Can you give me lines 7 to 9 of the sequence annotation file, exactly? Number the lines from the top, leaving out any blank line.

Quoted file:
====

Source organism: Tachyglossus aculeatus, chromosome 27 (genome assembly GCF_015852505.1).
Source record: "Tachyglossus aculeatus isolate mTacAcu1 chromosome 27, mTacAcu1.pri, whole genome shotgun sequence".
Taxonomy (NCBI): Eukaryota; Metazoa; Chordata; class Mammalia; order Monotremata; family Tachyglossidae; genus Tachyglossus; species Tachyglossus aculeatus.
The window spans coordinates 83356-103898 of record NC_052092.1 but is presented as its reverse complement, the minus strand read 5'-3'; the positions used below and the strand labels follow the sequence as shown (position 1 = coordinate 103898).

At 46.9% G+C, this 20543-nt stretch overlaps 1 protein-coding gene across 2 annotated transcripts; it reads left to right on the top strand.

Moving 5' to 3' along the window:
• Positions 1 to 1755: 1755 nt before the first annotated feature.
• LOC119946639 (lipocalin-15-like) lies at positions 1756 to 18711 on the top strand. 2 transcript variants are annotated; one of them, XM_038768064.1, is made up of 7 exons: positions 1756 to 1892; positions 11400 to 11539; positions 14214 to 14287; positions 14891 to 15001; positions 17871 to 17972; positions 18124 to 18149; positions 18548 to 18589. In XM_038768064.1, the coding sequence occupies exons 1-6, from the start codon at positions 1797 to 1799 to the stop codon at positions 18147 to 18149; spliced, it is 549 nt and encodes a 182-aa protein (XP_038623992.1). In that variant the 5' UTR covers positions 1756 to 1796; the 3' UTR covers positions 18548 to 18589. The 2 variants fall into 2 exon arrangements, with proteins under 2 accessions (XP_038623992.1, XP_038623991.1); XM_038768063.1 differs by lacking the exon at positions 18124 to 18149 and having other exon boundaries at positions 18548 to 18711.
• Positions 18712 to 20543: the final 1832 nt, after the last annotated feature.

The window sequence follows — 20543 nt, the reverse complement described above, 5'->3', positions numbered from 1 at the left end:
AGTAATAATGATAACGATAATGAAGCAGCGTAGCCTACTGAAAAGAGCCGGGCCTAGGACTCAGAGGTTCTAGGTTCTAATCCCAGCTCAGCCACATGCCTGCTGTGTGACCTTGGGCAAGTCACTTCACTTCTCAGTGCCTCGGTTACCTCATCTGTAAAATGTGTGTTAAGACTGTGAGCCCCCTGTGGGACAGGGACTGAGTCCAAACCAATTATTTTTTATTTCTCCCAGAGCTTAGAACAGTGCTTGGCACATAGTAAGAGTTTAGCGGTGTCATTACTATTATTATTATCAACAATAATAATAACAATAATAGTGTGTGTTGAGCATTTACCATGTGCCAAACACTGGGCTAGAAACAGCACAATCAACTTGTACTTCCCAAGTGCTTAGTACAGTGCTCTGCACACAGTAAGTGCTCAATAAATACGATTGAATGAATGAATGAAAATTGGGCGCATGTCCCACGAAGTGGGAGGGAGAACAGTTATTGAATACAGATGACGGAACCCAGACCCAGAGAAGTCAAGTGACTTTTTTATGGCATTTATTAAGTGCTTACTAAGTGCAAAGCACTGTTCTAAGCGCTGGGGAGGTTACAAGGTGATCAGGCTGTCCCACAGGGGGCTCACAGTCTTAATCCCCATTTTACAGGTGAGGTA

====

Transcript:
• Positions 1 to 1755: 1755 nt before the first annotated feature.
• LOC119946639 (lipocalin-15-like) lies at positions 1756 to 18711 on the top strand. 2 transcript variants are annotated; one of them, XM_038768064.1, is made up of 7 exons: positions 1756 to 1892; positions 11400 to 11539; positions 14214 to 14287; positions 14891 to 15001; positions 17871 to 17972; positions 18124 to 18149; positions 18548 to 18589. In XM_038768064.1, the coding sequence occupies exons 1-6, from the start codon at positions 1797 to 1799 to the stop codon at positions 18147 to 18149; spliced, it is 549 nt and encodes a 182-aa protein (XP_038623992.1). In that variant the 5' UTR covers positions 1756 to 1796; the 3' UTR covers positions 18548 to 18589. The 2 variants fall into 2 exon arrangements, with proteins under 2 accessions (XP_038623992.1, XP_038623991.1); XM_038768063.1 differs by lacking the exon at positions 18124 to 18149 and having other exon boundaries at positions 18548 to 18711.
• Positions 18712 to 20543: the final 1832 nt, after the last annotated feature.